1. Be honest with yourself, your support system and your medical team – When I first started treatment, I remember feeling afraid to share the side effects that I was experiencing from chemo. I would tell people around me that I was “fine” because I did not want others to know how awful I felt. My Mom told me over and over again that I had to speak up about the side effects so that my doctor could intervene and others could be more understanding of my experience.
As I went through more treatments, the side effects became progressively worse. I finally took my Mom’s advice and found my voice. I learned that I had to be honest with people in my life, and most importantly, myself, about how I was really feeling on the inside. Once I became open to sharing what I was experiencing, I realized that those around me were appreciative and helpful. I think that as cancer survivors, we want to be strong, putting on our brave face and telling others that we are “fine.” Once we learn how to be honest and vulnerable (to a certain extent), I think we see more clearly that feeling “fine” is not often the case. I would encourage you to be honest about how you are truly feeling and coping with cancer, no matter where you are on your journey. Find your voice. People will not know what you do not tell them.
2. You will lose some relationships, but in return, you will gain support from people that understand your experience – Everyone around you will not be able to handle the fact that you have cancer. Cancer is uncomfortable to talk about, especially among young people who do not often expect cancer to become a word used in their daily conversations. You are going to have people in your life that will not know what to say or do. Unfortunately, people will fade in and out on your journey, but you will hopefully form new or strengthen old relationships with people who understand your cancer experience. Please know that the discomfort you may notice among others is not about you. I wish I knew to spend less time internalizing the loss of relationships and more time focused on recognizing the impact of my cancer diagnosis on those around me. I also wish I knew to put my energy into relationships that proved to be sustainable, not losing time on relationships that were broken from the start.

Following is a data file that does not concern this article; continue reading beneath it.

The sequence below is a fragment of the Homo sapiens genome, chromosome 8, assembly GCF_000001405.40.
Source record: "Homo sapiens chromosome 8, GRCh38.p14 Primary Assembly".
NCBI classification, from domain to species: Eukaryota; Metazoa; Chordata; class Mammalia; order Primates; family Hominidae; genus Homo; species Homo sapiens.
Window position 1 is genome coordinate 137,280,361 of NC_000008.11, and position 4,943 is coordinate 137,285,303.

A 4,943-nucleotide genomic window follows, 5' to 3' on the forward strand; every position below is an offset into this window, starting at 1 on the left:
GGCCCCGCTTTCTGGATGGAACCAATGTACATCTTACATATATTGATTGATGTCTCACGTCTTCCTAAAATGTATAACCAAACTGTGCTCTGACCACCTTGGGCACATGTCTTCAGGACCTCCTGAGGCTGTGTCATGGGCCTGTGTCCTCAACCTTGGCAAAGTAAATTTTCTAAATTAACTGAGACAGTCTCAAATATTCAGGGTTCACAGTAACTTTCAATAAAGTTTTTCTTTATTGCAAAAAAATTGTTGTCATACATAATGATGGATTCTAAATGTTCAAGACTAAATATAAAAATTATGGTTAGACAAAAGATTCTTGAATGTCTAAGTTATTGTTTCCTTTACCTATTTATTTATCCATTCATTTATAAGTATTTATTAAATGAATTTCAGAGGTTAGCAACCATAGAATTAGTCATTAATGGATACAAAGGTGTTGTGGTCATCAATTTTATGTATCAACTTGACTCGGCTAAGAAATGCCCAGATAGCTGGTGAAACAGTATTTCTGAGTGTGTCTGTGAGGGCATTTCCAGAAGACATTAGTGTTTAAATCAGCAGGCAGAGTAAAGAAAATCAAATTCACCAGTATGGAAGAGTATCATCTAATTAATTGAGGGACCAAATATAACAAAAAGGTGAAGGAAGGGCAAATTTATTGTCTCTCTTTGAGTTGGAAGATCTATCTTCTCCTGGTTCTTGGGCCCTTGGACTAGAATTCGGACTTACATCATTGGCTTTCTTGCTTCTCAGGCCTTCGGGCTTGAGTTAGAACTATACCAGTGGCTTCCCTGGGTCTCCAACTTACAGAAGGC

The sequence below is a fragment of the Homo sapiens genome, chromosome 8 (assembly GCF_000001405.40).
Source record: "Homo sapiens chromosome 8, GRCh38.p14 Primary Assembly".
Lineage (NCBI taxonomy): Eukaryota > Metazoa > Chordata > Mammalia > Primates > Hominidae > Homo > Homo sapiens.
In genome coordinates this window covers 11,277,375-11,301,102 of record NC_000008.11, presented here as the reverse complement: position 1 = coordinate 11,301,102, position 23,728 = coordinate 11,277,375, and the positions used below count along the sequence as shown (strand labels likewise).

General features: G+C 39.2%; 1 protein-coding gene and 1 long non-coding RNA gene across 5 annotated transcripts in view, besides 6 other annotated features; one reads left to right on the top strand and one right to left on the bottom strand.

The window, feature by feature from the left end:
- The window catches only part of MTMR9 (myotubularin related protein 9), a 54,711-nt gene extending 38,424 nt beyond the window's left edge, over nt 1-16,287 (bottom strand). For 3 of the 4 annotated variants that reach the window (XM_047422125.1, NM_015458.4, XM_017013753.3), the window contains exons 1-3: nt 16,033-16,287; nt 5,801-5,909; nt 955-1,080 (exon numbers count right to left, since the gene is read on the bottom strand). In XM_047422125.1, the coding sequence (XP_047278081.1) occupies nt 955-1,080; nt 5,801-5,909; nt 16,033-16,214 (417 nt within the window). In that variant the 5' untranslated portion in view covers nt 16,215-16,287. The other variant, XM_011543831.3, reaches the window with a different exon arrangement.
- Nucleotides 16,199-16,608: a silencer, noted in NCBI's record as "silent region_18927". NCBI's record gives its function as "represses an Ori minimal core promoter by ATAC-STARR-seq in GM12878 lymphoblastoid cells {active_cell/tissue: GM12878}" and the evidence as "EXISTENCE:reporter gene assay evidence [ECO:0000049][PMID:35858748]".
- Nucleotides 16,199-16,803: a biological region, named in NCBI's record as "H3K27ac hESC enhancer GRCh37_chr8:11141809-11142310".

3. Knowledge is power – I know this saying can sound a bit cliché at times, but on the cancer journey, I think it proves to be true. I understand that we are often inundated with so much information, most of which is difficult to hear and process. However, I wish I would have known at the beginning of my cancer journey that information is empowering. Ultimately, the knowledge that you gain about your cancer will be helpful. I would encourage you to do as much of the following as possible:
– Learn about your type of cancer, treatments and resources available (yes, this is a plug for social workers) – Ask questions – Reach out to other patients and survivors to learn from their experiences – Do your own research – Inquire about the long-term effects of your treatment, especially if you are a young adult.
Please do not be afraid to gather the information that you need throughout your cancer journey, it’s yours to guide.
4. Work on “accepting” cancer in your life as early as possible – When I was going through treatment, I was on “autopilot” most of the time. My main focus was on getting better physically, going to doctor’s appointments and completing treatments. I do not think that I took the time that I needed to accept and process the fact that I had cancer until my treatments were over and I was told to go back to my “normal” life. I wish I would have known that accepting cancer is a difficult process…a process that needs to be started as close to the time of diagnosis as possible. I will admit that it has taken me several years to get to the place where I feel comfortable in my own skin as a cancer survivor and professional. The Gathering Place and your hospital social worker are great resources to help you through the process of acceptance.
5. Life will never be the same after cancer – I think this one is pretty self-explanatory. Things in your life are going to be different after the word cancer enters your life. For me, cancer led me down the path of a rewarding career, meaningful relationships and a perspective on life that I would not trade for the world.
What are things you wish you knew at the beginning of your journey?
Amy Chmielewski, MSSA, MA, LSW, is an oncology social worker at The Cleveland Clinic. Amy is a graduate of Case Western Reserve University, where she earned two master’s degrees in social work and bioethics. Amy’s cancer experience has inspired her career of supporting individuals and families on their own cancer journey. Amy is currently in her seventh year of survivorship from Hodgkin’s Lymphoma. She is also greatly involved in the cancer community. Amy is a volunteer in the children’s program at The Gathering Place and serves on the Patient Services Committee for The Leukemia and Lymphoma Society (LLS) Northern Ohio Chapter. Amy’s awards include the LLS Patient Services Hope Award and Dean’s Award for Outstanding Student Achievement from the Mandel School of Applied Social Sciences. Amy is published in Chicken Soup for the Soul: The Cancer Book. She enjoys writing and speaking in the cancer community to raise awareness about young adults with cancer.
Tags: cancer side effects, completing cancer treatment, honesty and cancer, information and cancer, knowledge and cancer, relationships and cancer, research and cancer, support and cancer, talking with doctor